Release time : 2015-06-11 13:42:37
The Timken Company ( NYSE: TKR) has issued financial results for second quarter 2008, ended June 30, 2008.
Sales posted a new record of $1.54 billion, up more than 14% over 2007's $1.35 billion.
The company credited strong industrial market demand worldwide, more than offsetting the impact of a weakened North American automotive market. Second quarter sales also benefited from additional industrial bearing production now online, some price increases, steel surcharges, and foreign currency exchange rate effects.
Net income reached $88.9 million, from $55.3 million in second quarter 2007.
Income largely reflects the stronger sales and ability to pass on cost increases and lower expenses for restructuring efforts, although Timken still dealt with historically higher raw material costs.
In second quarter, Timken continued to focus on increasing production capacity, primarily for large industrial precision bearings, via capacity expansions at several plants around the world.
In late 2007, Timken reorganized and now reports in five segments. 2007 results have been adjusted to reflect the new organization :
Bearings and Power Transmission Group
Sales in second quarter were $628.2 million, down 1% from 2007's $632.5 million.
Mobile Industries includes bearings, power transmission components and other products and services (other than steel) to Tier 1 and Tier 2 OEMs in automotive, light trucks, medium- to heavy-duty trucks, rail cars, locomotives, agricultural, construction and mining equipment. It also includes the automotive aftermarket.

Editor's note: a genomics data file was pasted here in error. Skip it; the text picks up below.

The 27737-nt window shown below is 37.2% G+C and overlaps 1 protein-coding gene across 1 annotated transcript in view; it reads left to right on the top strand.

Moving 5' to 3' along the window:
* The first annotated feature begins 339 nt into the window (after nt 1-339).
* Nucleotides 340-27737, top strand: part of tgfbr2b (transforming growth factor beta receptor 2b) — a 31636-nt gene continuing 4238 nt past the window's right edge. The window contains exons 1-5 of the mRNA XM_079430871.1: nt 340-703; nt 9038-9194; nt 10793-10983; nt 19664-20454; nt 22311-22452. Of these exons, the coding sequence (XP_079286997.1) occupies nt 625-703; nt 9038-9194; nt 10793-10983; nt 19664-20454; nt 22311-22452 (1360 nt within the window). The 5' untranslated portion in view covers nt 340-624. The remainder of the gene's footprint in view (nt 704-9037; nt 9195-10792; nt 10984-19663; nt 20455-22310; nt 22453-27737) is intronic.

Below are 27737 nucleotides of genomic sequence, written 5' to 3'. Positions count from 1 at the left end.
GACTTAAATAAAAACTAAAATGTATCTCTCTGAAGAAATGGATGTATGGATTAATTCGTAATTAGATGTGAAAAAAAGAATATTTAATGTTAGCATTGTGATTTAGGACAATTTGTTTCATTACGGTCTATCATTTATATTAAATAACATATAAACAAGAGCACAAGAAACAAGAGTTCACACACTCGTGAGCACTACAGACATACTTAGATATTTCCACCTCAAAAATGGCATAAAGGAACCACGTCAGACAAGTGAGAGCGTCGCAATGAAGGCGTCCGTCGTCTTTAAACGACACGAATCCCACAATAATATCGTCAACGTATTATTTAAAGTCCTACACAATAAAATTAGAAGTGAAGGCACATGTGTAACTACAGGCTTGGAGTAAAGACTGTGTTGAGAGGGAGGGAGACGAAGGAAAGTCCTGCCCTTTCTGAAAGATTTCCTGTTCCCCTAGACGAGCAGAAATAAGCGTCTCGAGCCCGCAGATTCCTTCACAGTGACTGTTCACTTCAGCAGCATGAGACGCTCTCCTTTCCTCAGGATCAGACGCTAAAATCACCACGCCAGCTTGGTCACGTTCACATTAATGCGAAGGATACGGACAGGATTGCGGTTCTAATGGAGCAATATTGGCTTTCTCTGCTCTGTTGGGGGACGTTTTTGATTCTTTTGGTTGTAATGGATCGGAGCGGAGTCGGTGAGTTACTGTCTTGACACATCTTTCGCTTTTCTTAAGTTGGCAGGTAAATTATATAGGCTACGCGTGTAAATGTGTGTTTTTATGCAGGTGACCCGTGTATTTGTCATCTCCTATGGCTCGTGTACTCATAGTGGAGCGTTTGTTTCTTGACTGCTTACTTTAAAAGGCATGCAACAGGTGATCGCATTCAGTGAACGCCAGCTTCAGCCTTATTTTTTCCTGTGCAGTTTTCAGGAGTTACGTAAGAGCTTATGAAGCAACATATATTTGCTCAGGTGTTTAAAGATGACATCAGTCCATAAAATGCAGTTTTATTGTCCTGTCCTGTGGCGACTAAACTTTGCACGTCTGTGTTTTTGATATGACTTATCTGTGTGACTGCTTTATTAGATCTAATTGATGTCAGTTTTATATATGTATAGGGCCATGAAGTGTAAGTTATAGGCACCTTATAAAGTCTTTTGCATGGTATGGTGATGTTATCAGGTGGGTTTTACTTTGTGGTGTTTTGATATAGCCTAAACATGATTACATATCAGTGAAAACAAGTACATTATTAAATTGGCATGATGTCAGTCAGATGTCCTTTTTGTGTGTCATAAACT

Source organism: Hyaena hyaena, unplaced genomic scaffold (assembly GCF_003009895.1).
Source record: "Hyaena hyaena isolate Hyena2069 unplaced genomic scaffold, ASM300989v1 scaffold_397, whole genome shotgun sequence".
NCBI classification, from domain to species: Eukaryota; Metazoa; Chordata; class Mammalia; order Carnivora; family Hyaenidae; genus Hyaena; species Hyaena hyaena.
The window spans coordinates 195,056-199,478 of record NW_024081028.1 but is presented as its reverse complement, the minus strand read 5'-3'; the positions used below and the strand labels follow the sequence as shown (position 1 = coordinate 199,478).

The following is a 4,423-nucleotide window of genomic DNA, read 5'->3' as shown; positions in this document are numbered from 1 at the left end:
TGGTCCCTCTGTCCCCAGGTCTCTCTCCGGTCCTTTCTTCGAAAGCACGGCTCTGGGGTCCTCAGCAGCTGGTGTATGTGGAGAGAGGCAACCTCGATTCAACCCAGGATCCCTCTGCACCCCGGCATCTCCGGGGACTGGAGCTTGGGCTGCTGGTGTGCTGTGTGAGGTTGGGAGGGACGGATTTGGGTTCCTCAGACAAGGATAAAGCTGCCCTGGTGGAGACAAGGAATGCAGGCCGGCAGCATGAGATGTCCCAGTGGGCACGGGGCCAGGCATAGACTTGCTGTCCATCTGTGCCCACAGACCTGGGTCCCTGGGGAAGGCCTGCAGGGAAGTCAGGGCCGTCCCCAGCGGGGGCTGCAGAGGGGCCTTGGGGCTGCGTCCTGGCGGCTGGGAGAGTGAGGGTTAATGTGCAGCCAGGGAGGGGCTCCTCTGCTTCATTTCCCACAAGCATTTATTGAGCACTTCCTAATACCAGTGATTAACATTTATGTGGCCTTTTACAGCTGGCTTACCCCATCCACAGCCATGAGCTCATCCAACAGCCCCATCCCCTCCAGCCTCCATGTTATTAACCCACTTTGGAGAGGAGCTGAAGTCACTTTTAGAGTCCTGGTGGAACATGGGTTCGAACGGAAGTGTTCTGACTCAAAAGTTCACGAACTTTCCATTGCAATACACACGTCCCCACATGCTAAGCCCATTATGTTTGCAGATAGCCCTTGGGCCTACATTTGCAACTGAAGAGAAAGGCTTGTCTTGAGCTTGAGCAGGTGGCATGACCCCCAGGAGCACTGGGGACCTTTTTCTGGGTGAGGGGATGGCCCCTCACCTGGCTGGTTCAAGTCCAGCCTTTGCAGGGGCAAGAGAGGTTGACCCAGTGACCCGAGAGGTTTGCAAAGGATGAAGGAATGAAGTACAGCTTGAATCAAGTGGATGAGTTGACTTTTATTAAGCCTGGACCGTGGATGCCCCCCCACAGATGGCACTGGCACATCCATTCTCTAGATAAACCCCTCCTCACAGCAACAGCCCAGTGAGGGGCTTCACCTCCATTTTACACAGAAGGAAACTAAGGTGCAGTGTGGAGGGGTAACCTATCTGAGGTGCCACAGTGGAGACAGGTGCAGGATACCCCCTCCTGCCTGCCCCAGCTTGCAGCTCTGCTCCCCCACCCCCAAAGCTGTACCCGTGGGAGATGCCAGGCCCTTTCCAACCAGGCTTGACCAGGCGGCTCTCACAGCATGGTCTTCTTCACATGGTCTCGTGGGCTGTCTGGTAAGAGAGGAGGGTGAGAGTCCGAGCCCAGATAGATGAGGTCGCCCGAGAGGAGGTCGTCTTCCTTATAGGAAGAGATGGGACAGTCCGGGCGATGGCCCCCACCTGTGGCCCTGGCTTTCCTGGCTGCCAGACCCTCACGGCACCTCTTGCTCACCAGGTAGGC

Timken said sales dipped primarily due to lower demand from the North American automakers, and lower sales to American Axle and Manufacturing due to a strike there. Those dips were partially offset by higher sales to heavy truck and off-highway markets, and by some strategic price increases.
On the cost side, Mobile Industries had higher raw materials costs, higher LIFO valuation charges, and costs related to dealing with the strike at AAM. Those pressures were partially offset by a more favorable pricing and product mix in the quarter.
In the second half of 2008, Timken said Mobile Industries sales will probably continue to decline as the North American auto industry does -- even though it expects to see sales continue to increase to heavy-truck, off-highway and the automotive aftermarket. However, pricing, portfolio management and restructuring impacts should help the division maintain its margins for the rest of the year.
This segment includes global sales of bearings, power transmission components and other products and services (other than steel) to the power transmission, energy and heavy industrial markets. This unit is also distributes all non-automotive aftermarket bearings.
Sales were $327.5 million, up 23% from 2007's $265.7 million.
Without foreign currency exchange effects, net sales would still have been up more than 18% in the quarter. Factors contributing to higher sales this quarter were organic volume growth -- specifically from heavy industry and power transmission markets -- aided by some strategic price increases.